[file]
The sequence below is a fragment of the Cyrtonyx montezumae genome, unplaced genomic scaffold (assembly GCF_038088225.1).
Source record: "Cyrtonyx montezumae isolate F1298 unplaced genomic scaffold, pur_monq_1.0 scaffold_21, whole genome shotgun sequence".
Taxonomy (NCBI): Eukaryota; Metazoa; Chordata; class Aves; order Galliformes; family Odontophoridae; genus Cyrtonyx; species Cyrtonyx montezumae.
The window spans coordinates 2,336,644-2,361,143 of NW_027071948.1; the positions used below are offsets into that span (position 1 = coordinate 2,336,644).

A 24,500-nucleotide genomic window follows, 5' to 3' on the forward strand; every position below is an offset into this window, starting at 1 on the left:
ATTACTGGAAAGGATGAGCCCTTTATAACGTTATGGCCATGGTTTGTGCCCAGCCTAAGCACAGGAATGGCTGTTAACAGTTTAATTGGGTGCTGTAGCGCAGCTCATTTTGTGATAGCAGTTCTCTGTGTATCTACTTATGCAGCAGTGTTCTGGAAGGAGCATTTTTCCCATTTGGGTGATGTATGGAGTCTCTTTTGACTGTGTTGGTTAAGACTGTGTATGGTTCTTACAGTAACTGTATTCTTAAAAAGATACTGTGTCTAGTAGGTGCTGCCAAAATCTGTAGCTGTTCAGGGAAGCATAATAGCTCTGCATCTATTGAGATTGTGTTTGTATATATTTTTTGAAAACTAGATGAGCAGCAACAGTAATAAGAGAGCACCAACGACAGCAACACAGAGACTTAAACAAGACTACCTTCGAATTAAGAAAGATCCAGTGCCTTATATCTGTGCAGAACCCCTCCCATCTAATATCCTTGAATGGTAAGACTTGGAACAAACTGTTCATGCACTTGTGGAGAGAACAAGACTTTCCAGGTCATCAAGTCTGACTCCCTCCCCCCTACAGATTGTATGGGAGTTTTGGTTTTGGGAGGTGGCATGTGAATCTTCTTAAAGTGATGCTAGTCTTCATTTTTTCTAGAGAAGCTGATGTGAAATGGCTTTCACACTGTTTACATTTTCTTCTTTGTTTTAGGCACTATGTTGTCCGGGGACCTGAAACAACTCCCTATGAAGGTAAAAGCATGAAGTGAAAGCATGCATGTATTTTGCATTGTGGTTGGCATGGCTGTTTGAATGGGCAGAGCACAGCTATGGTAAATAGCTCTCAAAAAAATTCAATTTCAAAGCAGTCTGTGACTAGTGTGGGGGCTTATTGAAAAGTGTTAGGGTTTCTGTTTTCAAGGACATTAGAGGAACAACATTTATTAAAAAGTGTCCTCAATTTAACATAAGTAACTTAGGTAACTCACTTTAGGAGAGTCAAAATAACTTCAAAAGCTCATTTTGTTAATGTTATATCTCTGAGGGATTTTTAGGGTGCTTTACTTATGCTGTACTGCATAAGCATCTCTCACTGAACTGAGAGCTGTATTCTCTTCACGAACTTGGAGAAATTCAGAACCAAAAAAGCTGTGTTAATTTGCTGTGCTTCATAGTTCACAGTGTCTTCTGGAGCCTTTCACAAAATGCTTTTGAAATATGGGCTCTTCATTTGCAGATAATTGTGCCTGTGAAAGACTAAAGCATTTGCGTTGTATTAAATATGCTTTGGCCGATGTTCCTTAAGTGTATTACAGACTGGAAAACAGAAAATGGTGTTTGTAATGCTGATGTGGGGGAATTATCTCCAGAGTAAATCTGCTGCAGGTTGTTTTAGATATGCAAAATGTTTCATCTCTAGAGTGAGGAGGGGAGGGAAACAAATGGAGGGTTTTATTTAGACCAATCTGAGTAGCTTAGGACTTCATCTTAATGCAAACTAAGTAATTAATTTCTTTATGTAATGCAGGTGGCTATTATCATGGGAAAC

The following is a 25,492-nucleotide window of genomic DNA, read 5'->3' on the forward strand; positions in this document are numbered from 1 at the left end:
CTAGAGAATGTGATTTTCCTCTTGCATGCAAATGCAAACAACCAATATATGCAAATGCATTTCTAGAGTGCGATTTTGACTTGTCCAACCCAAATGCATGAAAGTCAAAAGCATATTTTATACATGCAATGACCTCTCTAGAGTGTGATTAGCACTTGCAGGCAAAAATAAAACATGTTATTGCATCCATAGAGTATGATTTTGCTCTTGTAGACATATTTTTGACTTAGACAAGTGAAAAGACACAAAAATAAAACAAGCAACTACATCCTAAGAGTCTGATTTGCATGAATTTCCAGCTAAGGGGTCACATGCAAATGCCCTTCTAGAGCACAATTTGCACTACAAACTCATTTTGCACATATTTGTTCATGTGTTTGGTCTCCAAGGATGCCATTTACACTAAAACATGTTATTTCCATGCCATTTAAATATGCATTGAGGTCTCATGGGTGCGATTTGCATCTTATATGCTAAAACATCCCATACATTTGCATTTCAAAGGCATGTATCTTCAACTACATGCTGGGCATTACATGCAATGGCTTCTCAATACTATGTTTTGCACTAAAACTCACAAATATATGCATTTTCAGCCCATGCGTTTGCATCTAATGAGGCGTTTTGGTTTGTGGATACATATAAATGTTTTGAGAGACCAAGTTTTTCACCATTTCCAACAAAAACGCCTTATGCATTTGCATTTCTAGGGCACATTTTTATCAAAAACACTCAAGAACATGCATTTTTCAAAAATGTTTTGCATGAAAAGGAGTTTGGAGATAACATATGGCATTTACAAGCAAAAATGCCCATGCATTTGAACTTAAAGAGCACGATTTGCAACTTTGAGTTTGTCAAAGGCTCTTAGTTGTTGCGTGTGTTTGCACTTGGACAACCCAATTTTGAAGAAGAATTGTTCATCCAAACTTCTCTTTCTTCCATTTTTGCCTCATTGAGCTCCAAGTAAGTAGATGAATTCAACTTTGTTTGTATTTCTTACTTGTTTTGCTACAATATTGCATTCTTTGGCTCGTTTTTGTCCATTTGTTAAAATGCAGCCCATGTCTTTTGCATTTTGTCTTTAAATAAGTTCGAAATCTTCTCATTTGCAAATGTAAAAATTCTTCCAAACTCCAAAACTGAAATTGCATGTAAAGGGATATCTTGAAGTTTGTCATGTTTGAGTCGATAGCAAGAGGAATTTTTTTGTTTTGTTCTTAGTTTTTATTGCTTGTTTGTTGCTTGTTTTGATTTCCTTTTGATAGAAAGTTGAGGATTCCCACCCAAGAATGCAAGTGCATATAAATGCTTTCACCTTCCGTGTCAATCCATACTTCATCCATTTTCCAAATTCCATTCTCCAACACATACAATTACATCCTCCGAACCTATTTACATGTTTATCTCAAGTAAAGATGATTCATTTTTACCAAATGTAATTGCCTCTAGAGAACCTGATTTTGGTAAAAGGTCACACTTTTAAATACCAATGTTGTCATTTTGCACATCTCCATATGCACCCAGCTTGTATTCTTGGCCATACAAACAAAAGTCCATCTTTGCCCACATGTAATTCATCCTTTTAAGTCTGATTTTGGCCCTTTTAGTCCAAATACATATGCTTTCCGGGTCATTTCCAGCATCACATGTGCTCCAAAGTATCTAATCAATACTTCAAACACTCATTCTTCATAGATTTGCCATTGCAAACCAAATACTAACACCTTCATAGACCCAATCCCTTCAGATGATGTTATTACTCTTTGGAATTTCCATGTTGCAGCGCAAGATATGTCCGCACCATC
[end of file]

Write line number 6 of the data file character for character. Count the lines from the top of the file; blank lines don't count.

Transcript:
ATTACTGGAAAGGATGAGCCCTTTATAACGTTATGGCCATGGTTTGTGCCCAGCCTAAGCACAGGAATGGCTGTTAACAGTTTAATTGGGTGCTGTAGCGCAGCTCATTTTGTGATAGCAGTTCTCTGTGTATCTACTTATGCAGCAGTGTTCTGGAAGGAGCATTTTTCCCATTTGGGTGATGTATGGAGTCTCTTTTGACTGTGTTGGTTAAGACTGTGTATGGTTCTTACAGTAACTGTATTCTTAAAAAGATACTGTGTCTAGTAGGTGCTGCCAAAATCTGTAGCTGTTCAGGGAAGCATAATAGCTCTGCATCTATTGAGATTGTGTTTGTATATATTTTTTGAAAACTAGATGAGCAGCAACAGTAATAAGAGAGCACCAACGACAGCAACACAGAGACTTAAACAAGACTACCTTCGAATTAAGAAAGATCCAGTGCCTTATATCTGTGCAGAACCCCTCCCATCTAATATCCTTGAATGGTAAGACTTGGAACAAACTGTTCATGCACTTGTGGAGAGAACAAGACTTTCCAGGTCATCAAGTCTGACTCCCTCCCCCCTACAGATTGTATGGGAGTTTTGGTTTTGGGAGGTGGCATGTGAATCTTCTTAAAGTGATGCTAGTCTTCATTTTTTCTAGAGAAGCTGATGTGAAATGGCTTTCACACTGTTTACATTTTCTTCTTTGTTTTAGGCACTATGTTGTCCGGGGACCTGAAACAACTCCCTATGAAGGTAAAAGCATGAAGTGAAAGCATGCATGTATTTTGCATTGTGGTTGGCATGGCTGTTTGAATGGGCAGAGCACAGCTATGGTAAATAGCTCTCAAAAAAATTCAATTTCAAAGCAGTCTGTGACTAGTGTGGGGGCTTATTGAAAAGTGTTAGGGTTTCTGTTTTCAAGGACATTAGAGGAACAACATTTATTAAAAAGTGTCCTCAATTTAACATAAGTAACTTAGGTAACTCACTTTAGGAGAGTCAAAATAACTTCAAAAGCTCATTTTGTTAATGTTATATCTCTGAGGGATTTTTAGGGTGCTTTACTTATGCTGTACTGCATAAGCATCTCTCACTGAACTGAGAGCTGTATTCTCTTCACGAACTTGGAGAAATTCAGAACCAAAAAAGCTGTGTTAATTTGCTGTGCTTCATAGTTCACAGTGTCTTCTGGAGCCTTTCACAAAATGCTTTTGAAATATGGGCTCTTCATTTGCAGATAATTGTGCCTGTGAAAGACTAAAGCATTTGCGTTGTATTAAATATGCTTTGGCCGATGTTCCTTAAGTGTATTACAGACTGGAAAACAGAAAATGGTGTTTGTAATGCTGATGTGGGGGAATTATCTCCAGAGTAAATCTGCTGCAGGTTGTTTTAGATATGCAAAATGTTTCATCTCTAGAGTGAGGAGGGGAGGGAAACAAATGGAGGGTTTTATTTAGACCAATCTGAGTAGCTTAGGACTTCATCTTAATGCAAACTAAGTAATTAATTTCTTTATGTAATGCAGGTGGCTATTATCATGGGAAAC